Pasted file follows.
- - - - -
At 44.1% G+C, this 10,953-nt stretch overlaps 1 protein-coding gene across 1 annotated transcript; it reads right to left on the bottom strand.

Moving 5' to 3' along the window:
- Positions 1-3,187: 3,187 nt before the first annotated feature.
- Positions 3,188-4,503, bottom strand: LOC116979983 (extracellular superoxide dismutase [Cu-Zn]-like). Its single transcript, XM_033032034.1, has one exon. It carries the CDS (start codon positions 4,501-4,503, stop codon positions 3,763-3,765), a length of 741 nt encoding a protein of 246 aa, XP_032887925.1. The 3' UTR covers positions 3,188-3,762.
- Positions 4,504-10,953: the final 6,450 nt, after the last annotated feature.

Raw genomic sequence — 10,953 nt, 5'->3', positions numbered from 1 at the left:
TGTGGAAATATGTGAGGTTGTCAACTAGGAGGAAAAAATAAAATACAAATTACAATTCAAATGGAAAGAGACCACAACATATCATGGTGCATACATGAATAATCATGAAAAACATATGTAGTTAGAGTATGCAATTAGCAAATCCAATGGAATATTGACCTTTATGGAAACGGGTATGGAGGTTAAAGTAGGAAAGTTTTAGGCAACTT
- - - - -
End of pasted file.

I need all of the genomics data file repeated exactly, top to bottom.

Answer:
At 44.1% G+C, this 10,953-nt stretch overlaps 1 protein-coding gene across 1 annotated transcript; it reads right to left on the bottom strand.

Moving 5' to 3' along the window:
- Positions 1-3,187: 3,187 nt before the first annotated feature.
- Positions 3,188-4,503, bottom strand: LOC116979983 (extracellular superoxide dismutase [Cu-Zn]-like). Its single transcript, XM_033032034.1, has one exon. It carries the CDS (start codon positions 4,501-4,503, stop codon positions 3,763-3,765), a length of 741 nt encoding a protein of 246 aa, XP_032887925.1. The 3' UTR covers positions 3,188-3,762.
- Positions 4,504-10,953: the final 6,450 nt, after the last annotated feature.

Raw genomic sequence — 10,953 nt, 5'->3', positions numbered from 1 at the left:
TGTGGAAATATGTGAGGTTGTCAACTAGGAGGAAAAAATAAAATACAAATTACAATTCAAATGGAAAGAGACCACAACATATCATGGTGCATACATGAATAATCATGAAAAACATATGTAGTTAGAGTATGCAATTAGCAAATCCAATGGAATATTGACCTTTATGGAAACGGGTATGGAGGTTAAAGTAGGAAAGTTTTAGGCAACTT